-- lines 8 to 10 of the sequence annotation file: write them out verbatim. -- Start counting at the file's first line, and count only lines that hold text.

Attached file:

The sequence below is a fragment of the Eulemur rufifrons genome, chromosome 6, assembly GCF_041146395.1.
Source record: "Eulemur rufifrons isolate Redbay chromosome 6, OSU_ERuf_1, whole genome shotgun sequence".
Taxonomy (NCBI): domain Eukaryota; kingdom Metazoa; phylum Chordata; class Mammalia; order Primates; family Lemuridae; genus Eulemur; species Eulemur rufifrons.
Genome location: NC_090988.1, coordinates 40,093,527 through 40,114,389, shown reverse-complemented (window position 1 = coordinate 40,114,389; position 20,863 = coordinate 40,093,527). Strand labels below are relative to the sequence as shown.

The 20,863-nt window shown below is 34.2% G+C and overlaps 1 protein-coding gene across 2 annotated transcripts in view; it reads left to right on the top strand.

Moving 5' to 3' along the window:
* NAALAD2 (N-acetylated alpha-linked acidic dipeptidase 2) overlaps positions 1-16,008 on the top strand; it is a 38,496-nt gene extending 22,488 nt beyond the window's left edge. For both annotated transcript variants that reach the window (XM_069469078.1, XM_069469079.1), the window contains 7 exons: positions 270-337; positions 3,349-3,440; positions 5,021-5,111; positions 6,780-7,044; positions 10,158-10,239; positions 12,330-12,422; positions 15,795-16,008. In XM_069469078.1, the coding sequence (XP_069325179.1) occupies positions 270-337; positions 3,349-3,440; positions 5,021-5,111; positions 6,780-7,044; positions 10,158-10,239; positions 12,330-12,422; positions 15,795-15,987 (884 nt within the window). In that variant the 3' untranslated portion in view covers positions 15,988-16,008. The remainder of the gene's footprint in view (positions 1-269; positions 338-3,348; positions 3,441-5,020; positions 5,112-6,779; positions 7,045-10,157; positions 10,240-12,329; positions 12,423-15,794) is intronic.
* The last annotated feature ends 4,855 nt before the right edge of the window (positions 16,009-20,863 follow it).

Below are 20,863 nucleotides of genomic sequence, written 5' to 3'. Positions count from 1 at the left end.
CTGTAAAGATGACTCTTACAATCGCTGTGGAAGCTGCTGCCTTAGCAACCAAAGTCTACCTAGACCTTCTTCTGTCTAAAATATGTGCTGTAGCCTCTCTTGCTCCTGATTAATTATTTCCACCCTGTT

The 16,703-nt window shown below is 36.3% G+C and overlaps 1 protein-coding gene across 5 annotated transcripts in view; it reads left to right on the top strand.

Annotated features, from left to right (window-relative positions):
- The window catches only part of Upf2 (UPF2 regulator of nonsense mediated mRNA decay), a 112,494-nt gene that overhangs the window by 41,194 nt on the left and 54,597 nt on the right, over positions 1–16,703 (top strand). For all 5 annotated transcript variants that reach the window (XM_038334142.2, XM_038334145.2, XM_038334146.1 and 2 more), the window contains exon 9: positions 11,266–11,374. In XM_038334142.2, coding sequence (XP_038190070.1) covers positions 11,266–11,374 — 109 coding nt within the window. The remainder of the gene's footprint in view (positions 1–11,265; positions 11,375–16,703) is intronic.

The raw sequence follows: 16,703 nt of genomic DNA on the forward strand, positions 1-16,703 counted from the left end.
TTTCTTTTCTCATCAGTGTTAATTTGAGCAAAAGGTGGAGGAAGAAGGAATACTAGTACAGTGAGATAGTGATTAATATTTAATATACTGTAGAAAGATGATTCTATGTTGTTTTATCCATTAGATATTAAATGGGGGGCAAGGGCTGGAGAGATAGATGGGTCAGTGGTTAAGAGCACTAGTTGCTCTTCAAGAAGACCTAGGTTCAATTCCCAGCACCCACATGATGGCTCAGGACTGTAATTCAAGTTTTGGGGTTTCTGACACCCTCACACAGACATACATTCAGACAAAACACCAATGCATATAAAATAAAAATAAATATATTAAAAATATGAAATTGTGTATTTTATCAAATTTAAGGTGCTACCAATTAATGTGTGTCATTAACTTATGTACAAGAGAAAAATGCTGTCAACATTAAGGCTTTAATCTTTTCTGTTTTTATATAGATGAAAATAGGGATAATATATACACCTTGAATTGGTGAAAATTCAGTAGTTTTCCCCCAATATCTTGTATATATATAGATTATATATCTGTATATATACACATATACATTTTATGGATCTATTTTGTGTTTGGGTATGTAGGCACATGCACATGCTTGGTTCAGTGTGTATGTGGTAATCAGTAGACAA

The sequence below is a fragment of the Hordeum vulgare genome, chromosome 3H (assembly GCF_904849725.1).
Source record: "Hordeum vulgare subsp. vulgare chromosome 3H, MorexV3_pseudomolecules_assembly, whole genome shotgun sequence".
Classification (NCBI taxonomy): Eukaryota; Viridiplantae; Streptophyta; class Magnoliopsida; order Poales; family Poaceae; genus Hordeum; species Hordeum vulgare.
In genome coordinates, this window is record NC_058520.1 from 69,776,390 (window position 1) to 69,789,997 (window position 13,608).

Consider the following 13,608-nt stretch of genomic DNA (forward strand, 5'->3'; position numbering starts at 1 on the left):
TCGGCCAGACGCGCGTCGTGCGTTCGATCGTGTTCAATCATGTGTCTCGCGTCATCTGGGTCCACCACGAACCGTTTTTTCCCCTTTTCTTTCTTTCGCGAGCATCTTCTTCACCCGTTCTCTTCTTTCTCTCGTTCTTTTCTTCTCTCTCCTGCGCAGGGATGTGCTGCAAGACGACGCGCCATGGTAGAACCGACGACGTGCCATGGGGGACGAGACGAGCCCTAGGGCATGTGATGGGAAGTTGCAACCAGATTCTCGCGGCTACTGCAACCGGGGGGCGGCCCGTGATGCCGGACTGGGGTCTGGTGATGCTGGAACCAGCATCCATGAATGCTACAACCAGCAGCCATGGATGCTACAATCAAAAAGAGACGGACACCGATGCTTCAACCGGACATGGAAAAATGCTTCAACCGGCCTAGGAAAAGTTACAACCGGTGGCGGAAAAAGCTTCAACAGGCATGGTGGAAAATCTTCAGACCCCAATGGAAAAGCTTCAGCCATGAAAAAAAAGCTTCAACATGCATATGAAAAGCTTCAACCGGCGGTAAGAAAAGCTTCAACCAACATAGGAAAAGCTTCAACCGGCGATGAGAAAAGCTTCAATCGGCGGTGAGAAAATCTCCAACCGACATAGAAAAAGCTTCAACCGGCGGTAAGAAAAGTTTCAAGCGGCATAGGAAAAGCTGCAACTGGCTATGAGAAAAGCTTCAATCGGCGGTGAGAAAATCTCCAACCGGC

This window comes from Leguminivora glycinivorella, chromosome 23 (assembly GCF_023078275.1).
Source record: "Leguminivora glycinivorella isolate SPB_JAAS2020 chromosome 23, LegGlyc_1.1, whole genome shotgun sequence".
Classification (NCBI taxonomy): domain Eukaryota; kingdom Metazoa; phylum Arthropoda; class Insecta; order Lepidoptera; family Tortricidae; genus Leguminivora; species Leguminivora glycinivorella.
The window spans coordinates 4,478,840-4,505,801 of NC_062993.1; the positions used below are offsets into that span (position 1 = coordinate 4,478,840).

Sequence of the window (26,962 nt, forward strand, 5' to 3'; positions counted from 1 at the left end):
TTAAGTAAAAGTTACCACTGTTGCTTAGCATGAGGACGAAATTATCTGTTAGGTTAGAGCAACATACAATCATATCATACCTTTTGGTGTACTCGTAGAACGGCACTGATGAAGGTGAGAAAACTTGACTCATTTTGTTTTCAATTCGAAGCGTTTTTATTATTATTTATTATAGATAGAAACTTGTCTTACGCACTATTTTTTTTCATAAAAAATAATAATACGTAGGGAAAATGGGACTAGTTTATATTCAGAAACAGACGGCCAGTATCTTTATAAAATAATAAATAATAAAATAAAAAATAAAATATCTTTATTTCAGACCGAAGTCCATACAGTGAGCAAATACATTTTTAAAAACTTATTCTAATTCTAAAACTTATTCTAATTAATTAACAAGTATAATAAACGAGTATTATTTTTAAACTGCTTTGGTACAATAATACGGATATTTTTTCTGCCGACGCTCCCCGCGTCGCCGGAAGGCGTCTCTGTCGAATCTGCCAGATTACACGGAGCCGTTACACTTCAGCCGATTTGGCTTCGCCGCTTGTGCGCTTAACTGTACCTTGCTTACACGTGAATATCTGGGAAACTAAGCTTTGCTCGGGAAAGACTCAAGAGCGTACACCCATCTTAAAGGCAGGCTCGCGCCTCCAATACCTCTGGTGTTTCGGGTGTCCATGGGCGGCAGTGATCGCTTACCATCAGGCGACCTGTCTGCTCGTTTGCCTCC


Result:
* The last annotated feature ends 4,855 nt before the right edge of the window (positions 16,009-20,863 follow it).

Below are 20,863 nucleotides of genomic sequence, written 5' to 3'. Positions count from 1 at the left end.
CTGTAAAGATGACTCTTACAATCGCTGTGGAAGCTGCTGCCTTAGCAACCAAAGTCTACCTAGACCTTCTTCTGTCTAAAATATGTGCTGTAGCCTCTCTTGCTCCTGATTAATTATTTCCACCCTGTT